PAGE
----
Today, the day after my birthday, I feel ready to step into this new year of my life. Last year was filled with more struggle than anyone will ever know. And yet…in that year there was a strong foundation being built. The work in Africa full heartedly began. The transformation in my life began in ways that simply couldn’t be undone. No one ever said that metamorphosis and foundation building would be easy. I’ve fought the devil himself. And yet, over and over, even when I get too close to those dangerous underwater trenches, a strength arises. God wired me with some grit that often surprises even me.

And so…this is where I start today. On solid ground. Utterly frozen, but at least sun-infused. And soon enough my life will be turned inside out and, on January 9th, I’ll emerge from the airport into a softer, more tropical world. A place where even more struggles await, but also a place where my spirit has been undeniably called to.

Yesterday was hard, but it ended with the voices of a HUNDRED women singing Happy Birthday to me and sending me off with love to Africa. For real. Seriously…how many people get a gift such as that? In that moment, the dark place I had been battling got swallowed by all those beautiful voices. I shift occurred and I simply allowed myself to be saturated by so much love. It continued on thru the night in words and conversations and great big hugs. I open the map a bit further and am instructed to leave the ocean. The water is beautiful, if I only go there to rest closer to it’s salty surface. But there are seeds to be organized, compost to be started, gardens to be planted, children and mamas to be loved.

It’s time for that new beginning…and this year it’s called 42. It’s middle name is Joy.

The new chapter:

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Thank you, Jennifer Berg, for sharing this verse on the day I so very much needed to hear it. Thank you, Abba…because I know you love me.

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theJOYcollective.org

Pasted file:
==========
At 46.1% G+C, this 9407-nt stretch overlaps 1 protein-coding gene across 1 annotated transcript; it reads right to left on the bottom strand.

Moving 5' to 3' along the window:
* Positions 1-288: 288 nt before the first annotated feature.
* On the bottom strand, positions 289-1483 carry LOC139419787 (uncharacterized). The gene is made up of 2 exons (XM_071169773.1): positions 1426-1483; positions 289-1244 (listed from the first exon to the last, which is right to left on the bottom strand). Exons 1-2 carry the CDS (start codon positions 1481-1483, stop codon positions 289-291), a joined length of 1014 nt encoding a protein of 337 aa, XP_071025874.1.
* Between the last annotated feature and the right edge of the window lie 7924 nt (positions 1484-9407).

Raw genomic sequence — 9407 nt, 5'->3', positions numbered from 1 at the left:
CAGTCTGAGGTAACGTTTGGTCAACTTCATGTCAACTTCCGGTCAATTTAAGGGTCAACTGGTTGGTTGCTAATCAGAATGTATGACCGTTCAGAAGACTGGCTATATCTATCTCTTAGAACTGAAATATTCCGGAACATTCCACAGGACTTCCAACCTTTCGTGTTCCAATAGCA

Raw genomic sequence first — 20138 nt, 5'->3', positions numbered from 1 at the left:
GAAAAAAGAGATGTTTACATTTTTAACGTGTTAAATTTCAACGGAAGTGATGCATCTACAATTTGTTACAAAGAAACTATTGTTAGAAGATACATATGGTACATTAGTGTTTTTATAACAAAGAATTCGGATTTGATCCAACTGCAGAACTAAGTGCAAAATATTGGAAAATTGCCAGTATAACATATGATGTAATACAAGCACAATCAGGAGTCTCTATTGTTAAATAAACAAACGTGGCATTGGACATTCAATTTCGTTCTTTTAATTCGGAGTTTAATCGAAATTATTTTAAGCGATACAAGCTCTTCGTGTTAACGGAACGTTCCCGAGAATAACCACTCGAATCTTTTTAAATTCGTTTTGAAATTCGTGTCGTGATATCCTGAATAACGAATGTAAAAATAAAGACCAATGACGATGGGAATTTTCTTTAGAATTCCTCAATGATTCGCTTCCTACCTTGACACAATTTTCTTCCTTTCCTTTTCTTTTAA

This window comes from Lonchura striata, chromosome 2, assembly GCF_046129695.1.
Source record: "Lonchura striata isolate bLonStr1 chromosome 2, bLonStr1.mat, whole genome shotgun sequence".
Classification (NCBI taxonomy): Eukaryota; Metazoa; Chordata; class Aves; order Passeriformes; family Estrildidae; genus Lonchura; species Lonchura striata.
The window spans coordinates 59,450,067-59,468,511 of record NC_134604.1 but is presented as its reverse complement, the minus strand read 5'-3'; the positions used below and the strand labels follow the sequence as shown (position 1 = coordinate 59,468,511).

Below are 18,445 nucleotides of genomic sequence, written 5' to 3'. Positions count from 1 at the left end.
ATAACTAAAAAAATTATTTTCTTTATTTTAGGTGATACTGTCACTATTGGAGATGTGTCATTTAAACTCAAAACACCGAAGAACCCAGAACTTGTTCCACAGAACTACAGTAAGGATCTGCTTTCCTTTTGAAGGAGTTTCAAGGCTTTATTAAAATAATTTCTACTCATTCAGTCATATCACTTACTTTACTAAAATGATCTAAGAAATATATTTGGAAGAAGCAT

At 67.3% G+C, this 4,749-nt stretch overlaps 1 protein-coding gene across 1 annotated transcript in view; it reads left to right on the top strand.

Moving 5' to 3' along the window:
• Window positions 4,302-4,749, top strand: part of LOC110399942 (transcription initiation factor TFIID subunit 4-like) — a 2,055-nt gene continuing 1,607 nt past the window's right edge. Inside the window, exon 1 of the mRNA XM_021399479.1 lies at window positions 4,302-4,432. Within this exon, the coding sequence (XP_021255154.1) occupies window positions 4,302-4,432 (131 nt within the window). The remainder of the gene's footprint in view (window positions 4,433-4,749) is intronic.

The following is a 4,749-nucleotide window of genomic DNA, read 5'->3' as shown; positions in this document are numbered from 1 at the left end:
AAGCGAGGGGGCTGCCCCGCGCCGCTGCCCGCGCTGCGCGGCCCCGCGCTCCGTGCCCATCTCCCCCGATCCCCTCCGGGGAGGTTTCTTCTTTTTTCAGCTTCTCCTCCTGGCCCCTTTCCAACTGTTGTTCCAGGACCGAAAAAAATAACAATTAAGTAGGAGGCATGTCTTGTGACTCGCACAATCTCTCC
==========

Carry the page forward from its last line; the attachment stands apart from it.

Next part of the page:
What has God been teaching you most?

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A dear friend sent me a message asking this question…

What has God been teaching you most?

Our friendship has never been shallow and I like that about her. It’s been two weeks and I’ve yet to respond because I can’t seem to come to any easy answer. I hope she understands the gift in this delay. At least…there has been a gift in it for me. I don’t mean to be selfish in holding back in the timing of my response, but you see…this question keeps rolling around in my mind and heart. As if tasting something for the first time. Something that holds complexity and richness. Something that tastes interesting and leaves you wanting more so that you might figure out what its made of. You roll its flavors over the surface of your tongue trying to taste and make sense of more of it more fully.

In my imagination, I am sitting on the mountain’s edge, at the home of one of the widows I work with, a slope of land covered in growing things. Look to the photo above. What you can’t see is that behind me and a bit to the left is the grave of Aidah’s husband. He died in a vehicle accident. Aidah and I are the same age. We lost both of our beloveds in a similar way and have been widowed for about the same length of time. In my imagination Aidah is sitting next to me. Both of us quietly considering the bigger picture, listening for what God has to say.